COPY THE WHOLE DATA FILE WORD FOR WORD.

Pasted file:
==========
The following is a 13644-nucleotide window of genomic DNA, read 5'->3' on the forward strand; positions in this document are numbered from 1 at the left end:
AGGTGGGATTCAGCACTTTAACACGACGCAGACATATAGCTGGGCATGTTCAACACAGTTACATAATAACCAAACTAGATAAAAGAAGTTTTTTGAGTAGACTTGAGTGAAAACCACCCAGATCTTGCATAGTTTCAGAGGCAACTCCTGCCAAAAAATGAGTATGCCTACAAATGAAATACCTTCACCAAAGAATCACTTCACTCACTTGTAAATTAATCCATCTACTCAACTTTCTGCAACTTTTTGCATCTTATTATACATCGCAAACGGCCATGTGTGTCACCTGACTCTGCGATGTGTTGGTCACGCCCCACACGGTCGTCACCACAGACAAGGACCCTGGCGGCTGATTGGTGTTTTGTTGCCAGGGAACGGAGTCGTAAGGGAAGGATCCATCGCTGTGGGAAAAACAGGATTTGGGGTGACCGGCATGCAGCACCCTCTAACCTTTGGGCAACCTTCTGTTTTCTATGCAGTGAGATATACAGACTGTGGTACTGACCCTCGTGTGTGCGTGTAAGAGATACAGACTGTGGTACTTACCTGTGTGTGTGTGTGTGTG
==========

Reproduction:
The following is a 13644-nucleotide window of genomic DNA, read 5'->3' on the forward strand; positions in this document are numbered from 1 at the left end:
AGGTGGGATTCAGCACTTTAACACGACGCAGACATATAGCTGGGCATGTTCAACACAGTTACATAATAACCAAACTAGATAAAAGAAGTTTTTTGAGTAGACTTGAGTGAAAACCACCCAGATCTTGCATAGTTTCAGAGGCAACTCCTGCCAAAAAATGAGTATGCCTACAAATGAAATACCTTCACCAAAGAATCACTTCACTCACTTGTAAATTAATCCATCTACTCAACTTTCTGCAACTTTTTGCATCTTATTATACATCGCAAACGGCCATGTGTGTCACCTGACTCTGCGATGTGTTGGTCACGCCCCACACGGTCGTCACCACAGACAAGGACCCTGGCGGCTGATTGGTGTTTTGTTGCCAGGGAACGGAGTCGTAAGGGAAGGATCCATCGCTGTGGGAAAAACAGGATTTGGGGTGACCGGCATGCAGCACCCTCTAACCTTTGGGCAACCTTCTGTTTTCTATGCAGTGAGATATACAGACTGTGGTACTGACCCTCGTGTGTGCGTGTAAGAGATACAGACTGTGGTACTTACCTGTGTGTGTGTGTGTGTG